Dissertation/Thesis Abstract

Energy Scavenging in Three Dimensional Integrated Circuits with Through Silicon Vias
by Minvielle, Robert, Ph.D., University of Louisiana at Lafayette, 2013, 132; 3615292
Abstract (Summary)

Modern high performance Integrated Circuits (ICs) are pushing the limits of Two Dimensional (2D) planer technologies in terms of power and frequency scaling. Manufacturers and researchers are looking at the Three Dimensional (3D) IC as a method to overcome power delivery and wire scaling problems of the current 2D technology. Modern designs must also be power efficient. This dissertation proposes a new method of energy scavenging in high performance 3D ICs using one of the building blocks of building a 3D IC as an energy scavenging device. The method put forth here differs from traditional energy scavenging in that the power that would normally be shunted to ground to prevent noise and crosstalk will be used to charge a decoupling capacitor within the 3D IC. This research sets out to answer the feasibility of such a system, and to find an optimalsolution if there is one. This research was performed by studying the current Through Silicon Via (TSV) technology and noting that most signal TSV are surrounded by guard rings madeup of TSVs used to shunt the coupling between the TSV and other parts of the circuit to ground. Simulations were preformed to study the feasibility of scavenging the power that was being shunted to ground and storing it, particularly in on-board decoupling capacitors. After initial TSV to TSV coupling results were confirmed, the decoupling capacitor and associated circuitry were added and studied. It was shown that the decoupling capacitor can be reliably charged to more than one-half of the incoming signal voltage in less than fifty pulses, even with large decoupling capacitors and over a wide range of signal frequencies. With one volt square wave signals a decoupling capacitor of size 200ƒF can be charged to 0.537 volts using a 45nm by 400nm MOSFET in 500ns. Similarly a 50ƒF decoupling capacitor can be charged to 0.5453 volts using a 45nm by 4800nm MOSFET in 25 ns. It has been shown in this dissertation that is is possible to scavenge power from a system which normally shunts this power to ground, and it can be stored for later use.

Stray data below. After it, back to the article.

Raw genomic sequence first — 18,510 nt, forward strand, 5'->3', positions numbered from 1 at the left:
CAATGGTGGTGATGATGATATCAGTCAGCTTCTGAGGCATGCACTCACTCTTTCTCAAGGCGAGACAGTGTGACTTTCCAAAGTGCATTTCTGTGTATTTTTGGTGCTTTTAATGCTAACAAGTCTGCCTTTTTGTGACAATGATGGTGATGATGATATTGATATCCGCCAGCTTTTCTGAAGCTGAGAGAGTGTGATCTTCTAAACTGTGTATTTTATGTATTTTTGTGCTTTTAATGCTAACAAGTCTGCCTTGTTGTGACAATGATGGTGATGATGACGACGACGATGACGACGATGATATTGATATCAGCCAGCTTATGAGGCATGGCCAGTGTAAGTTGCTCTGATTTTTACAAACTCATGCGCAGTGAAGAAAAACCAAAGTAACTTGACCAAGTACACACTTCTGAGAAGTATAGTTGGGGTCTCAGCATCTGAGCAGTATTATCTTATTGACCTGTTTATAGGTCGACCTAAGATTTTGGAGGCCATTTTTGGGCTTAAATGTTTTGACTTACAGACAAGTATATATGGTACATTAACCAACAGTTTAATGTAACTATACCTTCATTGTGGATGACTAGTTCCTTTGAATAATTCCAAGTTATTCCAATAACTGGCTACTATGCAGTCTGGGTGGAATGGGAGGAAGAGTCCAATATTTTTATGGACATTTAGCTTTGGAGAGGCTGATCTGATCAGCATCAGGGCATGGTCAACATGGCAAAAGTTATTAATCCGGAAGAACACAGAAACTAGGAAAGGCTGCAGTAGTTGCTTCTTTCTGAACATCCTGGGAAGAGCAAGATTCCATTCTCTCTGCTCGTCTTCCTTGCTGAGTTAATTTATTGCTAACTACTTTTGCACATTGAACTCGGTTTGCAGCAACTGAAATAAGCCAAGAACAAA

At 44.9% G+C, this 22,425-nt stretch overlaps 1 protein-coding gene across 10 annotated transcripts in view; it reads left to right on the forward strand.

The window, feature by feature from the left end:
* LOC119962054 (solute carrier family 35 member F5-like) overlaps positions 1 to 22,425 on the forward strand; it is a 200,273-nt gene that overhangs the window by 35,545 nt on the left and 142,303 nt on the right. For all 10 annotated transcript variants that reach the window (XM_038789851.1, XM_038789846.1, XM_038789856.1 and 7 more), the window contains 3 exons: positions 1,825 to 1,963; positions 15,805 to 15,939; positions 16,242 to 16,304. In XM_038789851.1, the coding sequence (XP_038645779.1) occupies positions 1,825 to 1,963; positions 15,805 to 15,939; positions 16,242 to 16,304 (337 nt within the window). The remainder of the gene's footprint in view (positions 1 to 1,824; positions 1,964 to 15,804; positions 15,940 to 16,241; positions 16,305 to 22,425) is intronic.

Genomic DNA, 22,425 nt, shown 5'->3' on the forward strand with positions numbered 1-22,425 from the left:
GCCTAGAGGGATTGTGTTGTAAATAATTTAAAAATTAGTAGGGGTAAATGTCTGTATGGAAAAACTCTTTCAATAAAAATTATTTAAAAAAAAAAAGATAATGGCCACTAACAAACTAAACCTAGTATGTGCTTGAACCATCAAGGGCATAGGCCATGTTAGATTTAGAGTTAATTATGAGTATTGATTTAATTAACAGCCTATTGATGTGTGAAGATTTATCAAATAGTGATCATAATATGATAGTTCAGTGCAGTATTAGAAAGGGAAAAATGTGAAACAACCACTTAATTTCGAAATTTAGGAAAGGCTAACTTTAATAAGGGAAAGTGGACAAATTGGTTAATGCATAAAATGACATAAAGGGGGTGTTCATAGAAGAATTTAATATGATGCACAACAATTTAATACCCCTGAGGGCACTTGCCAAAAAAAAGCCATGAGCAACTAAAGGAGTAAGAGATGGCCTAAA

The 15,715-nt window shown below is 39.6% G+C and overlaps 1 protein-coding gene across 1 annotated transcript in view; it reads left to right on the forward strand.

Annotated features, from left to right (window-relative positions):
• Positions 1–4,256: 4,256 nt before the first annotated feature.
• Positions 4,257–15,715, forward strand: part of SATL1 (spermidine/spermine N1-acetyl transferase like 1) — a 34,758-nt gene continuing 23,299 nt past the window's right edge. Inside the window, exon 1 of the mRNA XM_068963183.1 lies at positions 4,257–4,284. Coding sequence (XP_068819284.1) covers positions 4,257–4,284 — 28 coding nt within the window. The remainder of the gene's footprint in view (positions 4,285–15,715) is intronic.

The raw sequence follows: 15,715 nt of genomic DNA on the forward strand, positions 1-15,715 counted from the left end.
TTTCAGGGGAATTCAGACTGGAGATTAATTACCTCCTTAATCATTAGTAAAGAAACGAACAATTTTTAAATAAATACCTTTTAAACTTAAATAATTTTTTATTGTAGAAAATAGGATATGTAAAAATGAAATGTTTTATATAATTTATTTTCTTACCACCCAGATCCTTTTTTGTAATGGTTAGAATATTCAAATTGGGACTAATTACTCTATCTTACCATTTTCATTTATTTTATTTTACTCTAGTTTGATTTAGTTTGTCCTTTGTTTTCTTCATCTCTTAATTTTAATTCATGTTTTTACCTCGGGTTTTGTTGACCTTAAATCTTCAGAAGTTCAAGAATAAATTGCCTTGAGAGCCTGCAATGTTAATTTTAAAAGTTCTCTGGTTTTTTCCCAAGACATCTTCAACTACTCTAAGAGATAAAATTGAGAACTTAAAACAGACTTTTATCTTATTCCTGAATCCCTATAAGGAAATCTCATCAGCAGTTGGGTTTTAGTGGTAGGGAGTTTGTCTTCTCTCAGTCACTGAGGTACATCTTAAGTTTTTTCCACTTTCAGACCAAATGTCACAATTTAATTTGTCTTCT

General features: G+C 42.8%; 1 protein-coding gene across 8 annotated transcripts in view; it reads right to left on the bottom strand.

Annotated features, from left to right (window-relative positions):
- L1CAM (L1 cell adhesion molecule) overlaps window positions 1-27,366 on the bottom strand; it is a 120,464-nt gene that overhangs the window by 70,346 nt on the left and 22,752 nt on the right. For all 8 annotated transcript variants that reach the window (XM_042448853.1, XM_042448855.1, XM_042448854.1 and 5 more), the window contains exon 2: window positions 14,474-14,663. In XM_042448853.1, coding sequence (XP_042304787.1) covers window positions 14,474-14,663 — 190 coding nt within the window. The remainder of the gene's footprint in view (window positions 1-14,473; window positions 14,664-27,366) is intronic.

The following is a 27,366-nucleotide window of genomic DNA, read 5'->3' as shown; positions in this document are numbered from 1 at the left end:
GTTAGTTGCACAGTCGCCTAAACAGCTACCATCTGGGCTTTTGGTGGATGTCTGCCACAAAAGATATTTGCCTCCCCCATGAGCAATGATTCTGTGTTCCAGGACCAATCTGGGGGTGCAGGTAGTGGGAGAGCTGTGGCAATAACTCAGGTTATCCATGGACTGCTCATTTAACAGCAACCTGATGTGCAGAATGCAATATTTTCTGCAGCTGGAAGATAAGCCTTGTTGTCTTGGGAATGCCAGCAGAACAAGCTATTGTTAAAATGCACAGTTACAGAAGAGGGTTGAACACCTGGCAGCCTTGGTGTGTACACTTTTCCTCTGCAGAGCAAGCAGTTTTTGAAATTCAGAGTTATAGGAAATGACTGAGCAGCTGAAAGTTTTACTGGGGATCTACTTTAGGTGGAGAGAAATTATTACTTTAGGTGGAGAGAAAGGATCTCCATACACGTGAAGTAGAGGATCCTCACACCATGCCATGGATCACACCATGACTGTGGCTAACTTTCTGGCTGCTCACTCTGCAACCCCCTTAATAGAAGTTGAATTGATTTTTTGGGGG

Indexing (document details)
Advisor: Bayoumi, Magdy
Commitee: Madani, Mohammad, Tzeng, Nian-Feng, Zhao, Danella
School: University of Louisiana at Lafayette
Department: Computer Engineering
School Location: United States -- Louisiana
Source: DAI-B 75/07(E), Dissertation Abstracts International
Subjects: Computer Engineering
Keywords: 2D, 3D, Energy scavenging, Integrated circuits, Silicon Vias, Three dimensional Integrated Circuits
Publication Number: 3615292
ISBN: 978-1-303-81189-0
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